02 03 Stop Loving Everything: Lost Oughts Friday 04 05 15 16 19 20 21 22 23 24 25 26 27 28 31 32 33

Lost Oughts Friday

What's the point of dumb lost 80s Friday or whatever if all my previous posts are pretty much the same theme? A man who can't change his mind has a mind made of biscuit, goes some such quote by Capote or whomever. Let's just make Friday Lost Friday. 80s, 90s, whenever, just something in need of a revisit.

The 80s Kinks are mostly a joke, especially compared to their output from the mid-sixties to the mid seventies. Cocaine has a real bad effect on some bands. At least that's what I think when videos of the Kinks around this era.

But Low Budget and Give the People What They Want hide some nice gems, making them worth grabbing a vinyl copy of each if you see 'em for less than $5 each, which is quite possible. The later's "Better Things" is one of Ray Davies's best songs, and that's saying an enormous lot, becuase he might be a better songwriter than his peers McCartney, Lennon, Richards, or Jagger. Hell, they all had to collaborate -- to my knowledge, Ray Davies didn't need no one. He punched his brother rather than collaborate with him. No, Ray Davies is more like Elvis Costello, who wishes he could be Davies.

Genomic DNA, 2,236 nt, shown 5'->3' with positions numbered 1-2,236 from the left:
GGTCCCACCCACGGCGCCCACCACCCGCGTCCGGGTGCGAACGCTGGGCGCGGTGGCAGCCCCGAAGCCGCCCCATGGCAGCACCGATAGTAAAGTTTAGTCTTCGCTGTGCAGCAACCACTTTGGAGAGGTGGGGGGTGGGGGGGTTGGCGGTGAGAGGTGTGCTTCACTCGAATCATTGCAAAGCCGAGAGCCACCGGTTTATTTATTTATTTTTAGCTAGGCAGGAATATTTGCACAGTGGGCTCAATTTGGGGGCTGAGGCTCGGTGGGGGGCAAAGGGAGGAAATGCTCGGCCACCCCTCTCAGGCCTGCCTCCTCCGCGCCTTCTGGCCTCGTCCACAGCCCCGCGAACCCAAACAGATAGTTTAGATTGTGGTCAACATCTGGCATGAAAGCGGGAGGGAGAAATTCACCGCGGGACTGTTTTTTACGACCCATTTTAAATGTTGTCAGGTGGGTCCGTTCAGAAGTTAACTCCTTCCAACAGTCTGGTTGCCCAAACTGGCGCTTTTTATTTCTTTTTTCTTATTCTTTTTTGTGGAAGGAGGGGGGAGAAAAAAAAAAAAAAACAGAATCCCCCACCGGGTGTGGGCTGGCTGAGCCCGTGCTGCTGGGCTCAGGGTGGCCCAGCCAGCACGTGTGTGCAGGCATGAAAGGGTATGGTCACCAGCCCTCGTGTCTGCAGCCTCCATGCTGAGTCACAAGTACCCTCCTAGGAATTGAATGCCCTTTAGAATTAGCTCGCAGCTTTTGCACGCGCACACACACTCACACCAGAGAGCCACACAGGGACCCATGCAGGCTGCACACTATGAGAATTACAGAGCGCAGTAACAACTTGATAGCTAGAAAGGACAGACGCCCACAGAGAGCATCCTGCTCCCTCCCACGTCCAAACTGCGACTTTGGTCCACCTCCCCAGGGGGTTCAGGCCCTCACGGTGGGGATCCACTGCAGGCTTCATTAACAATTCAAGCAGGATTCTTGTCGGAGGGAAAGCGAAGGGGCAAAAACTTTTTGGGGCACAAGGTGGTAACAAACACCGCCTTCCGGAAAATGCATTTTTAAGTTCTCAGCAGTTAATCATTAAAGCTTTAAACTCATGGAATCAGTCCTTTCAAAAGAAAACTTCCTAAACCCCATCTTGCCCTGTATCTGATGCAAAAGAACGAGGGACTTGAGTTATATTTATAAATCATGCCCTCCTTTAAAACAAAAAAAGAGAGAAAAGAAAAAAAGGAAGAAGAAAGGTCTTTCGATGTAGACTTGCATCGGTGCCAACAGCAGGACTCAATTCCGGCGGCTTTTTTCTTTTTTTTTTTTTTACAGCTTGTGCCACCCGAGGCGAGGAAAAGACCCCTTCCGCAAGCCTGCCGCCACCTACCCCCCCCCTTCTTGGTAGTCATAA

And he's funny. Get this weird funkish take on healthcare from Low Budget, a (the only?) concept album about the early 80s recession:

The Kinks - National Health

And just to debunk the "lost" genre of blogging, plenty goes lost that was released only months or years ago, stuff that goes missing right before our eyes; makes me wonder if my daughter will one day blog on one of her 'ol dad's crusty CDs. Hopefully, she'll have a real job.

To me, Supergrass is a greatest hits band, akin to Tom Petty, or the Cars - there's relatively little reason to recommend individual albums to the un-indoctrinated. Supergrass might be better than most greatest hits bands, and their Road to Rouen, released late last year, is a swell effort by a band approaching early middle age. Here's the best song:

Supergrass - St. Petersburg
35 36 37 38